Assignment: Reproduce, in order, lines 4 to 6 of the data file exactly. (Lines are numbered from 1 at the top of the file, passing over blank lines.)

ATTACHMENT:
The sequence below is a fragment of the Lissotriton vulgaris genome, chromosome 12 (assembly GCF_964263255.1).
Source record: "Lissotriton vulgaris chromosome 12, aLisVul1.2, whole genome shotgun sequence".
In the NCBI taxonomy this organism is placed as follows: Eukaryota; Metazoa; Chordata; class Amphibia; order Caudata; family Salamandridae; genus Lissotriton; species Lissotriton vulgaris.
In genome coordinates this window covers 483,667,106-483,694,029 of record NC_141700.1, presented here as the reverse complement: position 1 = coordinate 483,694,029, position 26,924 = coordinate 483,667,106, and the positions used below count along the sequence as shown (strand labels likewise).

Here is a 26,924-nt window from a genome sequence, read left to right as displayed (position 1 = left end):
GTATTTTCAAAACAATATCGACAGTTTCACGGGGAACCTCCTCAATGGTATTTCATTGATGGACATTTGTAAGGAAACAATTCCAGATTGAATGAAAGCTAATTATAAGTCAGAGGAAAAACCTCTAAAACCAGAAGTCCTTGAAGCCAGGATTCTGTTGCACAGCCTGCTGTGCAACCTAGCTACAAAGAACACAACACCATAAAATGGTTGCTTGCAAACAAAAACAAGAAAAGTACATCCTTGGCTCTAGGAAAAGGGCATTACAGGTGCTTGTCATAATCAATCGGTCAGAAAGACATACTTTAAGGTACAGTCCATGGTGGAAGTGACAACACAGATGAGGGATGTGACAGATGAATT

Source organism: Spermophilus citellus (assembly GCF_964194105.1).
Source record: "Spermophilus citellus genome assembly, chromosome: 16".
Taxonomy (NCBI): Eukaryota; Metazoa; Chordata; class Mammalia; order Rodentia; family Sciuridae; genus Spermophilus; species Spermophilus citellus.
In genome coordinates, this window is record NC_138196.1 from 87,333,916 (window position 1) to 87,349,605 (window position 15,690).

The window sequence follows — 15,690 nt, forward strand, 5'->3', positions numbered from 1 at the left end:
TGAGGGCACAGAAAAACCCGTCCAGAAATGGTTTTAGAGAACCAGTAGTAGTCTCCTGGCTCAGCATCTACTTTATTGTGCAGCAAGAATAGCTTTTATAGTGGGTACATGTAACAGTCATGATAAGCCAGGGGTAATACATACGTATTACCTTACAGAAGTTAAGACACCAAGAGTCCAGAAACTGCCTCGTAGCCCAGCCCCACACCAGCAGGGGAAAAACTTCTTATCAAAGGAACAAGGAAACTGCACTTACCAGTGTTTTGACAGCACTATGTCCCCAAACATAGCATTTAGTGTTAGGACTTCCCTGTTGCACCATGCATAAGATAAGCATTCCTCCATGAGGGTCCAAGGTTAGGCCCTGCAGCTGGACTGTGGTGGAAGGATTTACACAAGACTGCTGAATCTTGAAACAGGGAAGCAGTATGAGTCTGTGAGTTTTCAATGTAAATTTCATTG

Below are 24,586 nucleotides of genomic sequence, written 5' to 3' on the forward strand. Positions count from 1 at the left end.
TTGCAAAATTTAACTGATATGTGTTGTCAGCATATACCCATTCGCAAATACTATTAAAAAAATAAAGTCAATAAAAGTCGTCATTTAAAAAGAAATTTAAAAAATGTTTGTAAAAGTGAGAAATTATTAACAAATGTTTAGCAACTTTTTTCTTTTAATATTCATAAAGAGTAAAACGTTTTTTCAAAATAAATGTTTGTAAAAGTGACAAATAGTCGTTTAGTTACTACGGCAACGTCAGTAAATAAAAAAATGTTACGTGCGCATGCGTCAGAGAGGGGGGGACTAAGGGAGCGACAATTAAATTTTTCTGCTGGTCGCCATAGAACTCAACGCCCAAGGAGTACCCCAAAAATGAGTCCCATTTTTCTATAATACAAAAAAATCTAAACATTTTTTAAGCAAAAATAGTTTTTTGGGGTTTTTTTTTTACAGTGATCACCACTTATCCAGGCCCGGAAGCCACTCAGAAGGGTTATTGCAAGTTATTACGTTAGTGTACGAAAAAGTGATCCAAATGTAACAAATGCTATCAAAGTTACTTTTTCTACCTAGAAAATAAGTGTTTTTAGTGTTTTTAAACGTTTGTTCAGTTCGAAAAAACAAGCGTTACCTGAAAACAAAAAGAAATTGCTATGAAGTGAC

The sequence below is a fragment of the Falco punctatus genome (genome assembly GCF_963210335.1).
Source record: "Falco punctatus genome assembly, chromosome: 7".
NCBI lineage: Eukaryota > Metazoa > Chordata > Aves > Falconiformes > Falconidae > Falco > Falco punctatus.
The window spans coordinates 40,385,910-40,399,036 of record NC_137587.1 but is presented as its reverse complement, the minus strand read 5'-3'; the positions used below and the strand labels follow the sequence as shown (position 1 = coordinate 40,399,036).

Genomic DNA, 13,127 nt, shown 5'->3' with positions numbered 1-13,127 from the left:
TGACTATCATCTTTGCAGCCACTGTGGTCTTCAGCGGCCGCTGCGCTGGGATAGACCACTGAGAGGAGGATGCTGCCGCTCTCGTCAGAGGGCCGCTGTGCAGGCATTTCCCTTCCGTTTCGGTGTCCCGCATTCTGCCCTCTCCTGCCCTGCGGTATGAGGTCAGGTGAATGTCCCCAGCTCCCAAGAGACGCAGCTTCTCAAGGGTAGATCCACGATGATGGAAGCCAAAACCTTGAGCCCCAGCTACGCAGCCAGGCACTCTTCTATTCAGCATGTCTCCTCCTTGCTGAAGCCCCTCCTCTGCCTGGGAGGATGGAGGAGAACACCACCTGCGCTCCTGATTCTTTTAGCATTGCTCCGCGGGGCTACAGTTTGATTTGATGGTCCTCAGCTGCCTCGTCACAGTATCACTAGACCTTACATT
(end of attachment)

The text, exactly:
In genome coordinates this window covers 483,667,106-483,694,029 of record NC_141700.1, presented here as the reverse complement: position 1 = coordinate 483,694,029, position 26,924 = coordinate 483,667,106, and the positions used below count along the sequence as shown (strand labels likewise).

Here is a 26,924-nt window from a genome sequence, read left to right as displayed (position 1 = left end):
GTATTTTCAAAACAATATCGACAGTTTCACGGGGAACCTCCTCAATGGTATTTCATTGATGGACATTTGTAAGGAAACAATTCCAGATTGAATGAAAGCTAATTATAAGTCAGAGGAAAAACCTCTAAAACCAGAAGTCCTTGAAGCCAGGATTCTGTTGCACAGCCTGCTGTGCAACCTAGCTACAAAGAACACAACACCATAAAATGGTTGCTTGCAAACAAAAACAAGAAAAGTACATCCTTGGCTCTAGGAAAAGGGCATTACAGGTGCTTGTCATAATCAATCGGTCAGAAAGACATACTTTAAGGTACAGTCCATGGTGGAAGTGACAACACAGATGAGGGATGTGACAGATGAATT